New York Business Law: An End to Discrimination?

chrysler-buildingThe New York City Council just passed a law forbidding private sector employers from asking job applicants if they have been convicted of a crime via the Fair Chance Act. While this has been supported by the Mayor, businesses are less than enthusiastic. The Partnership for New York said the bill favors “ideology over practicality.”

Meanwhile, the New York job market is actually thriving. According to numbers from the State Department of Labor, the state increased its private sector jobs by 126,200 from April 2014 to April 2015. It hasn’t affected the overall unemployment rate, during the same time frame which is at its lowest since 2008.

Still, the question is, who in New York is actually taking these jobs, and, perhaps more worryingly, who is not getting the jobs? Is this to do with discrimination?   Really one could argue that the additional jobs in the New York state area are more connected to a stabilizing economy as opposed to fairer equal opportunities.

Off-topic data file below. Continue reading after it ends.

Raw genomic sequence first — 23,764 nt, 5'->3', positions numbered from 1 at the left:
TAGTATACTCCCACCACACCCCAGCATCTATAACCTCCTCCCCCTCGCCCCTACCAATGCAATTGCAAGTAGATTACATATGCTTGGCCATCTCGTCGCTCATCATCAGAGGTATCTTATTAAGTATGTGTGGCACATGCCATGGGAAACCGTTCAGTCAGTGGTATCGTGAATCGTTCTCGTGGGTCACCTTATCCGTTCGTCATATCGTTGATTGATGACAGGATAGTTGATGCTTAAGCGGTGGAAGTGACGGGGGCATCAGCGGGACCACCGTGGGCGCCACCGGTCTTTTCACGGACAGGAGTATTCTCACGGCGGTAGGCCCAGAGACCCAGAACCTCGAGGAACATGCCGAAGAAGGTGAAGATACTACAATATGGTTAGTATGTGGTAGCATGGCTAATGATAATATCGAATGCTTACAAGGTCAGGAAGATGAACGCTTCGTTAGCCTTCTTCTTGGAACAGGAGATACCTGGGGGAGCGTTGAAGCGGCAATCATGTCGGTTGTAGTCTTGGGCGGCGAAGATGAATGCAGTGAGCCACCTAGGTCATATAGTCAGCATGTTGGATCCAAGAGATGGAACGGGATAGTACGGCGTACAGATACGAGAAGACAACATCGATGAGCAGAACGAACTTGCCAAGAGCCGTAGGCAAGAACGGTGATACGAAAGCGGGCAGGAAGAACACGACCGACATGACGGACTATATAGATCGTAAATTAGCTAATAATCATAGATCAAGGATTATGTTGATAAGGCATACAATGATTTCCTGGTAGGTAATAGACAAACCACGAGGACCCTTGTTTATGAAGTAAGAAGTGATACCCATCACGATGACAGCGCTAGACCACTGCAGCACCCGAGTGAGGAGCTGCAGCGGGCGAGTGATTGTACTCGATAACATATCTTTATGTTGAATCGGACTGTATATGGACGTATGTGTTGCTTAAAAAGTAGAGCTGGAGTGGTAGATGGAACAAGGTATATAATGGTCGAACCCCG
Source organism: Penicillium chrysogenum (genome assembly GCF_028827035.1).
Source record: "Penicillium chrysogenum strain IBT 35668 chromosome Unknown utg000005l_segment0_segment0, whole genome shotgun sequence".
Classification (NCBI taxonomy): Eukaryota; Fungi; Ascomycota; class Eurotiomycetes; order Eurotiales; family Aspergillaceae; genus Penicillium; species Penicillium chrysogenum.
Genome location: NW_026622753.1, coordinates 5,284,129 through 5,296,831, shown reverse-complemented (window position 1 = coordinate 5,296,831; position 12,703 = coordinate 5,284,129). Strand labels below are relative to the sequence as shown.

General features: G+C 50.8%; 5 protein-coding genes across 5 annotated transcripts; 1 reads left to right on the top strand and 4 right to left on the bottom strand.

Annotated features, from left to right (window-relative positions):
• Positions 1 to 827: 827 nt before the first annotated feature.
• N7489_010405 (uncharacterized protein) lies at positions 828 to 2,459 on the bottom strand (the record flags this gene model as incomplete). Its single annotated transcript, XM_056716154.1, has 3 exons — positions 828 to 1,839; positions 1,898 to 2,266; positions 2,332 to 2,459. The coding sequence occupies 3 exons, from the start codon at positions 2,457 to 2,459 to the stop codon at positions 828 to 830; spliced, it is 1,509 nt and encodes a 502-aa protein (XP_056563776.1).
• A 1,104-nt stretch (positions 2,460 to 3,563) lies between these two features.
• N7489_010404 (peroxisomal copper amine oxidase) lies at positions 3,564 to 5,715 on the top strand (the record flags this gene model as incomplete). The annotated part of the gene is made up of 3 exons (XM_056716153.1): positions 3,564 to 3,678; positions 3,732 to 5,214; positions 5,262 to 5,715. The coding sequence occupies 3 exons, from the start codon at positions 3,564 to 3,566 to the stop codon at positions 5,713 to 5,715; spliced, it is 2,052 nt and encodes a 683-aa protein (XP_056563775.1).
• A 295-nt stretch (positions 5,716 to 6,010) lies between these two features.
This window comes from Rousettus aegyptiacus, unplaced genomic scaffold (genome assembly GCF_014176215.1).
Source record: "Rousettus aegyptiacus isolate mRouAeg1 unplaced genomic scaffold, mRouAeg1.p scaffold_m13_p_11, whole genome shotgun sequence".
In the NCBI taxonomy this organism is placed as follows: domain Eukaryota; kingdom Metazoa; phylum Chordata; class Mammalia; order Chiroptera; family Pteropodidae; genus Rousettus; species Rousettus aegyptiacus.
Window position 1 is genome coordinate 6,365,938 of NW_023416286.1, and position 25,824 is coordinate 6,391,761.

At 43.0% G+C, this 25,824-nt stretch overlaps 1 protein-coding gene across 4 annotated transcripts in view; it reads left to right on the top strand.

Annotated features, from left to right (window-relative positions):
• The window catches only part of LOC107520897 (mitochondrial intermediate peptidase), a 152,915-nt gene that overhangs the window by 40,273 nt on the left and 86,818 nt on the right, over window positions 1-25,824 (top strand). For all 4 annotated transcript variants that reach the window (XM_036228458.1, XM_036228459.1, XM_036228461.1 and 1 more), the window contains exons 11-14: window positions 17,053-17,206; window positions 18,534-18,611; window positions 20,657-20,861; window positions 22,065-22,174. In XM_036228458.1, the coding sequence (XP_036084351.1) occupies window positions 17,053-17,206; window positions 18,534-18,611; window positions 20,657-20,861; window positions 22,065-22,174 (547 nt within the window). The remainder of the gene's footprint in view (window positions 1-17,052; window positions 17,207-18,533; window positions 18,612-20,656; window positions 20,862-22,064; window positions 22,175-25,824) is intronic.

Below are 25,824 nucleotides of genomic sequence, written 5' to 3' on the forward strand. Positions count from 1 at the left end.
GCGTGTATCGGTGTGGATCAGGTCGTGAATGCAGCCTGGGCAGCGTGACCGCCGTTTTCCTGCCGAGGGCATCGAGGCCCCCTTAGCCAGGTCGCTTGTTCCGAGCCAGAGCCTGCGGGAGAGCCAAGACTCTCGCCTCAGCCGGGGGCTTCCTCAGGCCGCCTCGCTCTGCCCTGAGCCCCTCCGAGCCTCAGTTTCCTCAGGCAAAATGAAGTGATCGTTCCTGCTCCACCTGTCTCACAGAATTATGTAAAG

There again if one is looking for a job, there might still be a vacancy left by Foster Huntington who quit his job in New York in the fashion industry to go live in a childhood fantasy-tree house, on land his real estate parents had bought years ago.

And for those who are really prepared to work and don’t mind what they do, perhaps they should look into a job in the fast food industry, where the number of workers increased 87% between 2010 and 2014.

There’s always work to be had, if someone wants it bad enough. It’s unclear if this law is necessary.